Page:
Thursday, 20 April 2017

Theories of Surplus Value, Part I, Chapter 4 - Part 45

Marx quotes Ganilh to show his confusion over exchange-value, which also reflects his acceptance of Mercantilist ideas.

““If the abundance of wheat makes its value fall, the farmers will be less rich, because they have less exchange-values to obtain for themselves things that are necessary, useful or pleasant for life; but the consumers of wheat will profit from all that the farmers have lost: the loss of some will be compensated by the gain of others, and the general wealth will undergo no change” (pp. 108-09).” (p 208)

Marx's response is itself not as clear as it might be. He replies,

“Excuse me. The consumers of wheat eat the wheat and not the exchangeable value of the wheat. They are richer in means of subsistence, but not in exchangeable value. They have exchanged a small amount of their products—which have a high exchange-value because of their relative paucity as compared with the quantity of wheat for which they are exchanged—for the wheat. The farmers have now received the high exchange-value and the consumers a good deal of wheat of small exchange-value, so that now the latter are the poor ones and the farmers the rich.” (p 208)

What Marx means here is that increased supply of wheat does not change its total value. It simply reflects the fact that the same value is now contained in a much larger quantity of wheat. Each quarter now has less value, but the farmer has a correspondingly greater number of quarters to sell. The process of exchange does not involve the exchange of exchange value in respect of the final consumer.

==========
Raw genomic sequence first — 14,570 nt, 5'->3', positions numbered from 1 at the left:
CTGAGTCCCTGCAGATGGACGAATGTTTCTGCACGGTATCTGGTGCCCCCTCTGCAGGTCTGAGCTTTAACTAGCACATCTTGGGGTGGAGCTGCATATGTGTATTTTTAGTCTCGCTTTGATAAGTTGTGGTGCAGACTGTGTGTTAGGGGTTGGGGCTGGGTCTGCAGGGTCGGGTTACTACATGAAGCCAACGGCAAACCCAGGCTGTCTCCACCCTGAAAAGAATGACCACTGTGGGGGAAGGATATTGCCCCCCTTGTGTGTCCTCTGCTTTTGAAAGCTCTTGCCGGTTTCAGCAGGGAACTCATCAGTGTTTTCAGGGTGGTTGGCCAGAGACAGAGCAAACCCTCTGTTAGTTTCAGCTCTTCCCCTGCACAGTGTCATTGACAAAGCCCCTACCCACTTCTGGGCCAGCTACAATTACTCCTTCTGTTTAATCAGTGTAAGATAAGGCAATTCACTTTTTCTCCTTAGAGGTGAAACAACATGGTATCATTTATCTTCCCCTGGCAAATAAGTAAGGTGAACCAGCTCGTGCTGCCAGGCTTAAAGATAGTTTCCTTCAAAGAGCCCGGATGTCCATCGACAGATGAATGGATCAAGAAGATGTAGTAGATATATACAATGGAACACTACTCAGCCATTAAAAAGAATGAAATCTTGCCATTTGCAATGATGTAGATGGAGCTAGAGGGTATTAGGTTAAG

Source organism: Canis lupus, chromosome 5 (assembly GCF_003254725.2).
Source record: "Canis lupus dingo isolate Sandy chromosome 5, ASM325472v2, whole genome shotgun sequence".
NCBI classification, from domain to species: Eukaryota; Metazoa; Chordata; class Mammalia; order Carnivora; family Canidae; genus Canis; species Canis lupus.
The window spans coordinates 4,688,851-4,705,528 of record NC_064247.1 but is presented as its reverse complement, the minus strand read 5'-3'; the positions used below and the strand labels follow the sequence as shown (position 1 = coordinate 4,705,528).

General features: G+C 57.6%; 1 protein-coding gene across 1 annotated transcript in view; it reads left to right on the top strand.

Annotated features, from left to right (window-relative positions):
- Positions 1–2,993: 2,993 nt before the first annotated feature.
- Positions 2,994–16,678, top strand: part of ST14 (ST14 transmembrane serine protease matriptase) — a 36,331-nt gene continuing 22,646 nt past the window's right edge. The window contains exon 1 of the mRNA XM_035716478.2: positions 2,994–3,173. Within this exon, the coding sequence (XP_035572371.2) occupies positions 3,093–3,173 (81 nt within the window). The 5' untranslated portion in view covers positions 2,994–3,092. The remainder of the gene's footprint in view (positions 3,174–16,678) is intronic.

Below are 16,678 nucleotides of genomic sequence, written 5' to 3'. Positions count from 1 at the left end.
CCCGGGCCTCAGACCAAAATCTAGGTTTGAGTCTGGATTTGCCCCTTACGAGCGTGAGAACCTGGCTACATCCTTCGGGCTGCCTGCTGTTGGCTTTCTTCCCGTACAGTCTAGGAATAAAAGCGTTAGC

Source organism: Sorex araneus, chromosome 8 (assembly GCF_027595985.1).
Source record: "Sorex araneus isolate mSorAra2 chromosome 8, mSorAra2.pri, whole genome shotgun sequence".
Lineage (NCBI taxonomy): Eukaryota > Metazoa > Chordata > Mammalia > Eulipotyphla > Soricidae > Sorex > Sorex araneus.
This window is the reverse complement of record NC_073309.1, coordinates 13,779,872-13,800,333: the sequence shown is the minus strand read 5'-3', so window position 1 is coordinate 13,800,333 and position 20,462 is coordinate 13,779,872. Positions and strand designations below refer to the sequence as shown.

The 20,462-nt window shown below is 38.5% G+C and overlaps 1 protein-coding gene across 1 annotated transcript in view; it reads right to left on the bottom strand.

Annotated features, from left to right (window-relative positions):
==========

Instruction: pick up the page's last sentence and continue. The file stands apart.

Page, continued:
The buyer of wheat does not buy it for its exchange-value, but for its use value. Similarly, the seller of wheat sells it because, for them, it has no use value. The buyer gives up exchange value, and obtains use value, whereas the seller gives up a use value, and obtains exchange value.

When the exchange value of wheat falls, the buyers of wheat can obtain more of it, for the same amount of exchange value. They do not, therefore, obtain more exchange value, but only more use value. But, having given up these use values, the farmers obtain exchange value, and this exchange value – money – would buy more wheat than it did previously, before the value of wheat fell.

It is not the case, as Ganilh suggests here, that there has been a transfer of wealth from farmers to buyers of wheat. If previously 1,000 tons of wheat exchanged for 100 metres of linen, because both represented 100 hours of general labour, then if 100 hours of labour produce 1500 tons of wheat, these will exchange for the 100 metres of linen. The exchange value of the former will have fallen and the latter risen, but, at the end of the exchange, both will be in possession of the same 100 hours of value. The only difference will be that the buyers of wheat will have this 100 hours of value in the form of 1500 rather than 1000 tons of wheat.

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